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How to write a creative response

So many exams are about learning facts and sticking to the same formula, so it should come as no surprise that students can find it difficult to break the mould when it comes to writing a creative response.

Fortunately, there are a number of techniques that can make it much easier to write a great creative response piece that’s reflective, insightful, and worthy of a great grade. Once you to know the format, you might even find that you enjoy this less restricted form of academic writing!

What is a creative response?

Creative responses are English assignments that require students to tap into their creative side – picking up on the themes, commentaries, and ideas that are presented in a piece of literature that they’re studying.

The assessment is all about demonstrating your understanding of the literary techniques used in the text. Unlike other exams, though, you’re not being asked to critically analyse a text or demonstrate your understanding of the narrative.

Instead, the challenge here is to apply your knowledge and understanding of the text to create your own piece of writing that embodies the spirit and deploys the methods used in the literature you’ve been learning about.

How to format a creative response

Creative responses can take a couple of forms, so even though your writing will be relatively unrestricted, you still need to stay on topic and structure your writing in a relevant way.

It could be that you’re asked to write a brief narrative, a diary entry for an established character, or a short script. Either way, it’s likely to be a format that allows you to stretch your creative muscles and convey some of the ideas, feelings, and thoughts that the texts you’ve studied tap into.

Top tips for writing a creative response

Creative writing allows you to let loose with your own ideas, but that doesn’t mean your teachers and examiners aren’t looking for certain things. If you want to score the very best marks, consider the following whenever you’re writing a creative response:

Do express your views

Most people form views about the themes expressed in their English texts, but typical exam questions don’t really give you the space to explore those thoughts. Creative responses are your chance to think outside of the box and to make some arguments about the real world. Think about how the ideas and themes expressed in your text apply to the modern world, and use that to develop a narrative of your own.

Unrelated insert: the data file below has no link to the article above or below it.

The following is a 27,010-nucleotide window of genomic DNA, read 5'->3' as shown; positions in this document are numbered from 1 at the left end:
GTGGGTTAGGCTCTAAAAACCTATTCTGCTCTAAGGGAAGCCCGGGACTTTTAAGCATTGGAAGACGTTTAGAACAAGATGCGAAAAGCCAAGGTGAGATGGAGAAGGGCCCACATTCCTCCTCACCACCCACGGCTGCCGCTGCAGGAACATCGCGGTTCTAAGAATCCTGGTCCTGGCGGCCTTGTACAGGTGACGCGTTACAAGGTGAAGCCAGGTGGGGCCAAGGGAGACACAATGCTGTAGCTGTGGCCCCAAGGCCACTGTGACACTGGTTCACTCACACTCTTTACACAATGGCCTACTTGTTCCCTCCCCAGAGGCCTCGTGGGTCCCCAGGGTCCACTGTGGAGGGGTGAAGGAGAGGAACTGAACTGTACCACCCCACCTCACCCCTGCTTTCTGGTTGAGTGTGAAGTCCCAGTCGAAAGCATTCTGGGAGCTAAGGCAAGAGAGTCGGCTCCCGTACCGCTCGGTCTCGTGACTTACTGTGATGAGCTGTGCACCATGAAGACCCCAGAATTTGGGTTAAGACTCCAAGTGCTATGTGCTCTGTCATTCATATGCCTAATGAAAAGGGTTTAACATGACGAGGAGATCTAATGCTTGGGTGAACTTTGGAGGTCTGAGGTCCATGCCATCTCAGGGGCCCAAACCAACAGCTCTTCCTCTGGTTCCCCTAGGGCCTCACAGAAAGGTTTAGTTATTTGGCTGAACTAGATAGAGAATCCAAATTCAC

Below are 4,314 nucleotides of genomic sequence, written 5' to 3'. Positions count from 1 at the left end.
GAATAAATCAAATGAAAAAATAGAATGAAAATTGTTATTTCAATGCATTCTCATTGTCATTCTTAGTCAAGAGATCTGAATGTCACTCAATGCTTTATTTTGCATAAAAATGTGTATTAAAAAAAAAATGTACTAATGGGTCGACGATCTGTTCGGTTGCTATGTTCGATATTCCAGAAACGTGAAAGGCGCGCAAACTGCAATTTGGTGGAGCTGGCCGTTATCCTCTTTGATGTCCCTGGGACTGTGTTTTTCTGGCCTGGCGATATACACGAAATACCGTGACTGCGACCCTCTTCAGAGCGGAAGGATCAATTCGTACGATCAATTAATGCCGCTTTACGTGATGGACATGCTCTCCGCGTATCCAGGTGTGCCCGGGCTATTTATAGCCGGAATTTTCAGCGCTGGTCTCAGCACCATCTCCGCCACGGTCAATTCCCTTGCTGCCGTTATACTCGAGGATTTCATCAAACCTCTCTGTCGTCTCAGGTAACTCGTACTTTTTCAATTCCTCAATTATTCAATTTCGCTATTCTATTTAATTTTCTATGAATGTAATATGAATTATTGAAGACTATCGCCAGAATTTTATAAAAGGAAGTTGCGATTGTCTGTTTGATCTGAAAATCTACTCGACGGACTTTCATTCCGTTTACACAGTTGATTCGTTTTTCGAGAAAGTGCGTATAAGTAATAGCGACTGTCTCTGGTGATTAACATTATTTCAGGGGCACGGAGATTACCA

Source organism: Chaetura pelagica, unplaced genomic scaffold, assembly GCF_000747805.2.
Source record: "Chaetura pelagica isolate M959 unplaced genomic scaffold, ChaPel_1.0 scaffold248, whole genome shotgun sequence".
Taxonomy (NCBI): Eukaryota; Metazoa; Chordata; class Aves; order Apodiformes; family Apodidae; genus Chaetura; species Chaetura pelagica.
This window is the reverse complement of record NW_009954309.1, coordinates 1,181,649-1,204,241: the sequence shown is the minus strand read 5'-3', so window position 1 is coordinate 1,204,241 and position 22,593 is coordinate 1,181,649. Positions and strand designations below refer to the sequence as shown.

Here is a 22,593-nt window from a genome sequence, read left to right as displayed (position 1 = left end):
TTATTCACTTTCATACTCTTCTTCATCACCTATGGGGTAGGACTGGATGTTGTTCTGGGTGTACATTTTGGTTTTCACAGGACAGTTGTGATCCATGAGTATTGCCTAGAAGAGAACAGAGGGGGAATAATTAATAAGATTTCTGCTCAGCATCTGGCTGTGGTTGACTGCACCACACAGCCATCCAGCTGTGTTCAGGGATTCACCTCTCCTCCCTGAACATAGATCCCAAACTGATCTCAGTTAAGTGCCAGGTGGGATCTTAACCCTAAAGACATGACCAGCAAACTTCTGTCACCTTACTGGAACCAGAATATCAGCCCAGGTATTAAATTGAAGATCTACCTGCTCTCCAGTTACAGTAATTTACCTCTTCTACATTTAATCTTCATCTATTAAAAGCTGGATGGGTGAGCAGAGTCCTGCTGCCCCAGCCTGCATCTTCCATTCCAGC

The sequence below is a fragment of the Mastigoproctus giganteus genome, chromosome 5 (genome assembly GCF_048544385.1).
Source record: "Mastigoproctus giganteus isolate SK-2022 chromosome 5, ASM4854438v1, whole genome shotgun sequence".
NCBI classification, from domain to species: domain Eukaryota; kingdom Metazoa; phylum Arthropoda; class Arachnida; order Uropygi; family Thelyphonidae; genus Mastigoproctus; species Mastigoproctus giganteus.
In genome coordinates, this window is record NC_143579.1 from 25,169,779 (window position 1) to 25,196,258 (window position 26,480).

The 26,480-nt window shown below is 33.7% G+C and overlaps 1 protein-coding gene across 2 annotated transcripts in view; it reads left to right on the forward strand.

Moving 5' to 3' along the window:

Don’t focus too much on flowery language

The very best creative pieces use plenty of adjectives and descriptive phrases – but that shouldn’t be at the expense of a proper narrative. The point of these assessments is to convey your ideas, and getting too caught up on metaphors and expressive language could tip your writing over into the realm of poetry.

Do show, don’t tell

Even though you don’t need to go overboard with the flowery language, you still need to communicate your ideas in a way that showcases your understanding of the vocabulary, imagery and symbolism from the relevant text. Rather than saying that a character is “tired”, you should instead be saying that “their sunken eyes betrayed many late nights”. Unleash your inner author, and let those marks role in!

Achieve your full potential with VCE tutoring

Since 2005, Alchemy Tuition has worked with thousands of students to help them achieve the best possible results.

All of our friendly and affordable tutors have been in the same shoes, studying hard and hoping to get a great grade. We know what the examiners are looking for, and we’ll help you (or your child) to excel with patience and a few study secrets!

To find out more, or to book an initial tutoring session, visit our site.

How to write an argument analysis

Argument analysis (also know as language analysis, analysis argument, and a variety of other names) is the second area of study (AoS 2) that’s known to be one of the most challenges parts of the VCE English course. Part of the problem is that many schools schedule in their argument analysis SAC at an early stage in the year – so you need to keep your skills sharp if you’re to perform well when the end-of-year task roles around.

In this article, we cover the basics of how to write a great argument analysis answer and impart a few of our favourite tips on how to push your grade just that little bit higher.

What is an argument analysis?

Argument analysis is one of the three core elements of the VCE English course. It’s also quite different from the other key areas of the course, since both text response and comparative answers focus on the analysis of the novels, films, and other texts that you study throughout the year. Argument analysis, in contrast, sees students tasked with analysing ‘cold material’ that they’ve not seen before.

Getting down to business, the language analysis requires students to look at a number of articles or images that have typically been written for the media as an opinion piece or as part of a political or social campaign. Your task is to carefully read the article, analyse and scrutinise the persuasive techniques used, and communicate this analysis in an essay.